Using laser ablation to slice through microtubules in the mitotic spindle, researchers have developed a clearer picture of how cell division occurs. Image courtesy of Julie Eichhorn.
mitotic spindle, an apparatus that segregates chromosomes during cell
division, may be more complex than the standard textbook picture
suggests, according to researchers at the Harvard School of Engineering
and Applied Sciences (SEAS).
The findings, which result from quantitative measurements of the mitotic spindle, will appear tomorrow in the journal Cell.
researchers used a femtosecond laser to slice through the strands of
the organelle and then performed a mathematical analysis to infer the
microscopic structure of the spindle from its response to this damage.
been using this nanosurgery technique to understand the architecture
and assembly of the spindle in a way that was never possible before,”
says Eric Mazur, Balkanski Professor of Physics and Applied Physics at
Harvard, who co-authored the study. “It’s very exciting.”
spindle, which is made of protein strands called microtubules, forms
during cell division and segregates chromosomes into the daughter cells.
It was previously unclear how microtubules are organized in the
spindles of animal cells, and it was often assumed that the microtubules
stretch along the length of the entire structure, pole to pole.
and his colleagues demonstrated that the microtubules can begin to form
throughout the spindle. They also vary in length, with the shortest
ones close to the poles.
wondered whether this size difference might result from a gradient of
microtubule stabilization across the spindle, but it actually results
from transport,” says lead author Jan Brugués, a postdoctoral fellow at
SEAS. “The microtubules generally nucleate and grow from the center of
the spindle, from which point they are transported towards the poles.
They disassemble over the course of their lifespan, resulting in long,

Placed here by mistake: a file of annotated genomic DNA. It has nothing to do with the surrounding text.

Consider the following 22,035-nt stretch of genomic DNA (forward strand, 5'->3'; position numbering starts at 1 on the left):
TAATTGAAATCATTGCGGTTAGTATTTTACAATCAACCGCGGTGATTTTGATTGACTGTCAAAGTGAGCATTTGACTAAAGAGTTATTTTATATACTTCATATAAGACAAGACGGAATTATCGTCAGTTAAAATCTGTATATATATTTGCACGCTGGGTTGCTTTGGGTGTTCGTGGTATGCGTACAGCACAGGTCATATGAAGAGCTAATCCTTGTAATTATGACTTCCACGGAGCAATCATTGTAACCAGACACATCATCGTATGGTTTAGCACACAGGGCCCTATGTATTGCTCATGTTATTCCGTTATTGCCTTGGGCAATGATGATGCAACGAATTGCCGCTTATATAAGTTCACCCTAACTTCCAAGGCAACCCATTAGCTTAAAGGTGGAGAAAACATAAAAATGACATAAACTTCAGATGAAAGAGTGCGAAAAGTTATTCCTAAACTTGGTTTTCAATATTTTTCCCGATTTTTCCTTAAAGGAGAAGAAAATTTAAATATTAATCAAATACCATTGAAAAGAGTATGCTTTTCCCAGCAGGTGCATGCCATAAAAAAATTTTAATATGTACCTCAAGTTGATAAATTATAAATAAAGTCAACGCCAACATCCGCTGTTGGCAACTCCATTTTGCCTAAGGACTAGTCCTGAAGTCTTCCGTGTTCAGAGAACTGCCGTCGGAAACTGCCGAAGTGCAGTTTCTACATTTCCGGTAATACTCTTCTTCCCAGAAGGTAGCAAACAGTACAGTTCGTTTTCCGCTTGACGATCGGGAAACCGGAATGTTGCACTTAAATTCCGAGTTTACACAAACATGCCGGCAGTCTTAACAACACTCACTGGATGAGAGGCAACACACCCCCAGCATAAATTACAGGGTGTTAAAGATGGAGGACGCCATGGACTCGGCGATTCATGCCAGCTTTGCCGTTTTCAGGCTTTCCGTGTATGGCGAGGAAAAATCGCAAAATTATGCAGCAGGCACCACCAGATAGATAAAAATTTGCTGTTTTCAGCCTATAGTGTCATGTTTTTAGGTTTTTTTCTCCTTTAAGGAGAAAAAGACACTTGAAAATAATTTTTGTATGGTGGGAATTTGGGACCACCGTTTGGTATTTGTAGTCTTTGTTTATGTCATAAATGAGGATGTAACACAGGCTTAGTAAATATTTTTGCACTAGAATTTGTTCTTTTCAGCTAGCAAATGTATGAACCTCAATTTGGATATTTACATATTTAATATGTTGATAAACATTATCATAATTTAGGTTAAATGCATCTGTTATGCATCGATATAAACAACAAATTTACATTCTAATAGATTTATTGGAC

young microtubules close to the midline and older, short microtubules
closer to the poles.”
An artistic representation of the cutting method used to measure the microtubules’ lengths. Image courtesy of Julie Eichhorn.
“This research provides concrete evidence for something that we’ve only been able to estimate until now,” Brugués adds.
and Brugués worked with principal investigator Daniel Needleman,
Assistant Professor of Applied Physics and Molecular and Cellular
Biology at Harvard, and Valeria Nuzzo, a former postdoctoral fellow in
Mazur’s lab at SEAS, to bring the tools of applied physics to bear on a
team used a femtosecond laser to make two small slices perpendicular to
the plane of growth of the spindle apparatus in egg extracts of the
frog species Xenopus laevis.
were then able to collect quantitative data on the reconstruction of
the spindle following this disruption and precisely determine the length
and polarity of individual microtubules. Observing the speed and extent
of depolymerization (unraveling) of the spindle, the team worked
backwards to compile a complete picture of the beginning and end points
of each microtubule. Finally, additional experiments and a numerical
model confirmed the role of transport.
laser allowed us to make precise cuts and perform experiments that
simply were not possible using previous techniques,” says Mazur.
further inquiries into spindle architecture, the researchers hope that
scientists will one day have a complete understanding, and possibly even
control over, the formation of the spindle.
the spindle means understanding cell division,” notes Brugués. “With a
better understanding of how the spindle is supposed to operate, we have
more hope of tackling the range of conditions—from cancer to birth
defects—that result from disruptions to the cell cycle or from improper
The research was supported by the National Science Foundation and by a fellowship from the Human Frontiers Science Program.
pulse from the femtosecond laser slices through the mitotic spindle,
causing the damaged microtubules to depolymerize. Meanwhile, undamaged
and newly nucleated microtubules continue growing and soon fill the gap.
Courtesy of Jan Brugués.
To conduct the experiments, the research team induced spindle formation in Xenopus egg extracts. This video shows the initial formation of the spindle. Courtesy of Jan Brugués.
Source: Harvard University